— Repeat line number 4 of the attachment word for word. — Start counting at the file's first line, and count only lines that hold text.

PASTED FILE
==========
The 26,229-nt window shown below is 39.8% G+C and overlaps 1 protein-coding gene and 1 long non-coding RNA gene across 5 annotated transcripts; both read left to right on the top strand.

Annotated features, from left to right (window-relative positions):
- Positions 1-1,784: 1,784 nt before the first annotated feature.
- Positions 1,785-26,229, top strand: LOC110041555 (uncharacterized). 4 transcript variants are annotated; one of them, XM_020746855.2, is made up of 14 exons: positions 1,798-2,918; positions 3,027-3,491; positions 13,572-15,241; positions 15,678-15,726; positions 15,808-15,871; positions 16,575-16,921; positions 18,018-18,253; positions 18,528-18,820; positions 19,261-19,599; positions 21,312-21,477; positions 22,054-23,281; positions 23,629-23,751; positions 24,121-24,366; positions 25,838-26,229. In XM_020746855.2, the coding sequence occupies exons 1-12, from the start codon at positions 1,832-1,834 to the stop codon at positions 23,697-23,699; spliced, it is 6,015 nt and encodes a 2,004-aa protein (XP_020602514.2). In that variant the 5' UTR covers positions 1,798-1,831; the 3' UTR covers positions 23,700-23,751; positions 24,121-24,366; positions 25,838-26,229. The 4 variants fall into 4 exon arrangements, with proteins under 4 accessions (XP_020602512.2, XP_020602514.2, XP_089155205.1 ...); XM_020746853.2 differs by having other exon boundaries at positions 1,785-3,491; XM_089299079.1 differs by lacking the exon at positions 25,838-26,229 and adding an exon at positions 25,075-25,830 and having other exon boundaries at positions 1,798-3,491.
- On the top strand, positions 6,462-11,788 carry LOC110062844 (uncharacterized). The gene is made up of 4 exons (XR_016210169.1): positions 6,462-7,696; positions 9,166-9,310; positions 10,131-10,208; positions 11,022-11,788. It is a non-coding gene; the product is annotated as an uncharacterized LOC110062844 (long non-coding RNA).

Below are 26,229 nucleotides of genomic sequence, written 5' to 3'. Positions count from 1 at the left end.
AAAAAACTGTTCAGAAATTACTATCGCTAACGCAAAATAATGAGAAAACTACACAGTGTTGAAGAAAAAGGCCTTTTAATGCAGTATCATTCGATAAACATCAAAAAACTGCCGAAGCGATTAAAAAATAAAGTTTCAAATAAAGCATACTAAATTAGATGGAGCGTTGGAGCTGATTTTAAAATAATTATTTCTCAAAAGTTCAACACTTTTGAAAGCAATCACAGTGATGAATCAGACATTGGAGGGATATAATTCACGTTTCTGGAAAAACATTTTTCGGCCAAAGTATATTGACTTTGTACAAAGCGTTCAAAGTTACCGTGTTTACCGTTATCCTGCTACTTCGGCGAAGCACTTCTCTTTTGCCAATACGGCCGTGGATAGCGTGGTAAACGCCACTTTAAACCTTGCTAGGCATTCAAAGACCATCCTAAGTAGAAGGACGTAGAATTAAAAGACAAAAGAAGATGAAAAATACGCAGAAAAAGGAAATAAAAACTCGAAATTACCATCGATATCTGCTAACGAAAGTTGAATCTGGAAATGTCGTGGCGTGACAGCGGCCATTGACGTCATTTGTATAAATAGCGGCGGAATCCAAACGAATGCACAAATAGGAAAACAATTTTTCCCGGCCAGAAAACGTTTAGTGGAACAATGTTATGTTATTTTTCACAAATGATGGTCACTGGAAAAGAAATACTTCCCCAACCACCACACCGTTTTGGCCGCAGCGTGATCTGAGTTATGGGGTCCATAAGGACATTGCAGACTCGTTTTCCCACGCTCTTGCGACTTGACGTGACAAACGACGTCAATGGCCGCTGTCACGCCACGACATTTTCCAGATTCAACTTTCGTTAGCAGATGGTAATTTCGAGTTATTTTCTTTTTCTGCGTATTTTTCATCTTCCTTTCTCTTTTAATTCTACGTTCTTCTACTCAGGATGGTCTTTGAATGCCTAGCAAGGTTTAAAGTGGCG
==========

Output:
- Positions 1,785-26,229, top strand: LOC110041555 (uncharacterized). 4 transcript variants are annotated; one of them, XM_020746855.2, is made up of 14 exons: positions 1,798-2,918; positions 3,027-3,491; positions 13,572-15,241; positions 15,678-15,726; positions 15,808-15,871; positions 16,575-16,921; positions 18,018-18,253; positions 18,528-18,820; positions 19,261-19,599; positions 21,312-21,477; positions 22,054-23,281; positions 23,629-23,751; positions 24,121-24,366; positions 25,838-26,229. In XM_020746855.2, the coding sequence occupies exons 1-12, from the start codon at positions 1,832-1,834 to the stop codon at positions 23,697-23,699; spliced, it is 6,015 nt and encodes a 2,004-aa protein (XP_020602514.2). In that variant the 5' UTR covers positions 1,798-1,831; the 3' UTR covers positions 23,700-23,751; positions 24,121-24,366; positions 25,838-26,229. The 4 variants fall into 4 exon arrangements, with proteins under 4 accessions (XP_020602512.2, XP_020602514.2, XP_089155205.1 ...); XM_020746853.2 differs by having other exon boundaries at positions 1,785-3,491; XM_089299079.1 differs by lacking the exon at positions 25,838-26,229 and adding an exon at positions 25,075-25,830 and having other exon boundaries at positions 1,798-3,491.